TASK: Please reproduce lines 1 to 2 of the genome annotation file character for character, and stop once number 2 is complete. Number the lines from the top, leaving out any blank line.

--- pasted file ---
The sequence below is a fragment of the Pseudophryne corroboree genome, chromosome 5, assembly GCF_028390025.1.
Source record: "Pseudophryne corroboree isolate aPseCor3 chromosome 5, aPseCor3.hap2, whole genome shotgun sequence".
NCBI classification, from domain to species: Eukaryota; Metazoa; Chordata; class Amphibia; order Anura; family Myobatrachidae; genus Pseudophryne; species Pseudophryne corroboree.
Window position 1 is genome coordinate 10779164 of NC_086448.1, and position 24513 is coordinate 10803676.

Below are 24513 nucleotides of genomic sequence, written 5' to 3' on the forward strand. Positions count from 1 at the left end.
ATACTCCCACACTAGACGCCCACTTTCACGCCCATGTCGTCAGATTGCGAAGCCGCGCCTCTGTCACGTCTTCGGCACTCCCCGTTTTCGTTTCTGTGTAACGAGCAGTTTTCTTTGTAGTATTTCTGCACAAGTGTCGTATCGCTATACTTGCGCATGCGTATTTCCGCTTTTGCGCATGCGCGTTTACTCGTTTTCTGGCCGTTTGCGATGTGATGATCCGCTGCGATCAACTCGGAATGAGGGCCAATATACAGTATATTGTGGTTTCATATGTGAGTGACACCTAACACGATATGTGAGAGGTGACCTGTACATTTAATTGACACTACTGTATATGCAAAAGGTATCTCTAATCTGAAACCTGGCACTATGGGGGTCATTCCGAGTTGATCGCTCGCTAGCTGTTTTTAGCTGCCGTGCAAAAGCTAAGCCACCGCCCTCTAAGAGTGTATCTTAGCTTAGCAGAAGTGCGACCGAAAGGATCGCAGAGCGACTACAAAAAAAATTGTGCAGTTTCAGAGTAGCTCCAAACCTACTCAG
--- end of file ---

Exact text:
The sequence below is a fragment of the Pseudophryne corroboree genome, chromosome 5, assembly GCF_028390025.1.
Source record: "Pseudophryne corroboree isolate aPseCor3 chromosome 5, aPseCor3.hap2, whole genome shotgun sequence".